• That said, was waiting for something to happen with Cattermole and Barton on the pitch. Afterall, what’s a derby without a little scrap?

After the Spaniard, It Could Be the Croat…

-by M

“You either sell him, go out and bring three or four players in and have a better team, probably, in all honesty, or you keep him,” was Redknapp’s frank reply when quizzed about the future of his classy playmaker Luka Modric, who has been pursued by Chelsea this whole summer..

Modric himself has already clarified that he wants the move to Stamford Bridge.

“I would like to go to Chelsea. A lot of players would like to go there and play for Chelsea because it is one of the best clubs in the world, and so do I. I would like to play there.” 

He has made it quite clear hasn’t he?

Citing the allure of the Champions League and a desire to win trophies, his preference of Chelsea may not go down well with Spurs fans who are fierce London rivals with Andre Villas-Boas’ side.

Redknapp himself has been adamant that Modric was going “nowhere” during pre-season but his recent statement suggests a weakening of the club’s stance.

It is no wonder that Redknapp does not want to lose Modric, who has to be the strongest skinny fella in the Premier League (much like Messi in La Liga). He has an exceptional first-touch, keen spatial awareness, deft dribbling abilities and remarkable strength on and off the ball. Quite a spectacular player really( D’s personal favourite).

While Tottenham fans would undoubtedly be upset with losing a fan favourite and one of the classiest playmakers the club and Premier League have seen in recent times, it will not be all doom and gloom at White Hart Lane.

Unlike their London rivals Arsenal, Redknapp has shown that he is not shy to splash the cash on players if the need or opportunity arises.

Modric will certainly fetch a fee in the region of 30m and upwards given his reputation in the Premier League and also including the fact that they are selling to one of their rivals. This money should and will be reinvested in players that could see Tottenham challenge for a top 4 spot again.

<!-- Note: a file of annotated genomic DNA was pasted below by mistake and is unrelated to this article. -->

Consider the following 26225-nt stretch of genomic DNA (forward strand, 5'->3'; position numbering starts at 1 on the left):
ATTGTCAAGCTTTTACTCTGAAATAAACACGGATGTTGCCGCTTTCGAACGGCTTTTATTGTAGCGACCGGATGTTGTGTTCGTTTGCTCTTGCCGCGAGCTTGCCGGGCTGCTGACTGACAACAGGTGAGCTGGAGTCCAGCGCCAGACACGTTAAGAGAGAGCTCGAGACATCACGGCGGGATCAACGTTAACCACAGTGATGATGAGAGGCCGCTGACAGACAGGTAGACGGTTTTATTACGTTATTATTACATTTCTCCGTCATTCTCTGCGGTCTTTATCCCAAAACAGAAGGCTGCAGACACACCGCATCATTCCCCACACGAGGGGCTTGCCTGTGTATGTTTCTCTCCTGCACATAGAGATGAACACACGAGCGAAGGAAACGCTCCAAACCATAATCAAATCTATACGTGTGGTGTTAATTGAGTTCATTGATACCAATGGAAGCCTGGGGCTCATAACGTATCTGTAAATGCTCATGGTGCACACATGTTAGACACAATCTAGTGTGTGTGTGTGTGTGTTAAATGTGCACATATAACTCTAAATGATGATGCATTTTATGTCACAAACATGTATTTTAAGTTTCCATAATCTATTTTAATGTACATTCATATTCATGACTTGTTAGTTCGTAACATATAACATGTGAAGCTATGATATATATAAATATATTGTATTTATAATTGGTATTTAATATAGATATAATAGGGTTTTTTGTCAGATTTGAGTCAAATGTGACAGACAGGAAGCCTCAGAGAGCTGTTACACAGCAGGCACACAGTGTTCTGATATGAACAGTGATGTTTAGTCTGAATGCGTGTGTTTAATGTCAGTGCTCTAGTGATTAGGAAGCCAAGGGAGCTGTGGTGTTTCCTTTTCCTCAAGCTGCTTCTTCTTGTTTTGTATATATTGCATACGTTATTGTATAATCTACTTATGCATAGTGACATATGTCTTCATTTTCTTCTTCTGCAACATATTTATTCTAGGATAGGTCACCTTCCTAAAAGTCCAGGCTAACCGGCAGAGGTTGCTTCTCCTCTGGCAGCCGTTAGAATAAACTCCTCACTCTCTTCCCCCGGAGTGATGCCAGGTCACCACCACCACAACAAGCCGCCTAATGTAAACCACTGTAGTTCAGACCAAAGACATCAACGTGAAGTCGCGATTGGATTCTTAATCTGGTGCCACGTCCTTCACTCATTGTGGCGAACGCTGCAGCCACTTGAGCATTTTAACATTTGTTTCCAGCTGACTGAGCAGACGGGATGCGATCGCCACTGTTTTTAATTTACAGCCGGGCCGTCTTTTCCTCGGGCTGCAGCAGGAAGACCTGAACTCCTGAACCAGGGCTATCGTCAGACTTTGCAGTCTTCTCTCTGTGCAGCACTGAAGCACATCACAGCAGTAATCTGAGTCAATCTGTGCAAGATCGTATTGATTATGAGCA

Assou-Ekotto may have impressed last season but his defending has always been suspect. A quality left-back such as Leighton Baines may be exactly what Spurs need to reinforce their backline. Given Everton’s inability to generate funds, a generous offer may tempt Everton to offload their player of the year and arguably England’s best left-back to Spurs.

Redknapp has also revealed that the team is in the process of bringing in Emmanuel Adebayor and Lassana Diarra. As unlikeable as both characters are given their affiliations to Spurs’ London rivals Arsenal, the duo boast quality and experience at the top level.

Spurs desperately need some steel in their midfield and a reliable 15-20 goals a season target man who is able to lead the line. Diarra and Adebayor fit the bill.

Also, Redknapp has hardly tapped into the transfer market this off-season, he could very well bring in a couple of new faces to add depth to his squad, especially since some of his players are frequent visitors to the treatment table (see Ledley King, Tom Huddlestone and last season, Van der Vaart).

More importantly, you know your squad needs a revamp when Jermaine Jenas is near the first-team.

Another key consideration for Spurs would be to ensure that if any deal is to be done, it should be done with enough time for Redknapp to reinforce his team. A repeat of the Berbatov saga should not occur, no matter how much the price may inflate. Redknapp himself has insisted that chairman Daniel Levy would not let that happen. “He won’t do that, no chance,” the Spurs manager stated.

With all that said and done, it still seems more likely that Modric would be at White Hart Lane at least till the January transfer window. As the transfer deadline approaches, it will be make or break time for Chelsea within the next few days if they are to snap up the highly rated Croat.

Either way, Spurs fans should still have reason for optimism for the upcoming season. If Bale is able to replicate his early season form of 2010/11 and Van der Vaart maintains his fitness, Tottenham will be right up there with the big boys come May 2012.

The Silver Lining of Football

-by D

Football is a major part of most of our lives. After all, if you are reading this article, you are probably a football fan.

And like a good number of football fans, the Barclays Premier League is likely to be the league that one follows.

While top European leagues such as the Bundesliga and La Liga may arguably be superior to the Barclays Premier League in terms of competitiveness and technical ability respectively, England’s top-flight football still commands the greatest worldwide following.